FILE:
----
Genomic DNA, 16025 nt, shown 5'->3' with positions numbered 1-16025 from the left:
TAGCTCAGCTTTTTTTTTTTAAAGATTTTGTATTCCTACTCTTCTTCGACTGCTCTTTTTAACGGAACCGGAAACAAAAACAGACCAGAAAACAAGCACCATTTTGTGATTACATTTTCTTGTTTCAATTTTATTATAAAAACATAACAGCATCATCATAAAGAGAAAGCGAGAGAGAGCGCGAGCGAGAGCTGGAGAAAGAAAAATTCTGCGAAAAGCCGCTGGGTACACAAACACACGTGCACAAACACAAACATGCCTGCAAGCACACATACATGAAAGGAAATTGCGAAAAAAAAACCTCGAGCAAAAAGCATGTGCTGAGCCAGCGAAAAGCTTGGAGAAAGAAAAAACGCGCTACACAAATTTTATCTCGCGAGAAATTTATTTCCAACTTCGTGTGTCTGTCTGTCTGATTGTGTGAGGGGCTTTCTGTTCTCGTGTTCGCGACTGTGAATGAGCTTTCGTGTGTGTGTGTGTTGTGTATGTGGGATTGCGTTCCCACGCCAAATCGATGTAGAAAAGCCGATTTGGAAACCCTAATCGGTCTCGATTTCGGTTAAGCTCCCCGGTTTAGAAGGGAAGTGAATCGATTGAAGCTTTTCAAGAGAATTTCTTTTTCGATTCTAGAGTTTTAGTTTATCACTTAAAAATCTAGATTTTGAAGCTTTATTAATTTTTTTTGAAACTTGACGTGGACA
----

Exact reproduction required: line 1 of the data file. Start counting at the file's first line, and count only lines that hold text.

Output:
Genomic DNA, 16025 nt, shown 5'->3' with positions numbered 1-16025 from the left: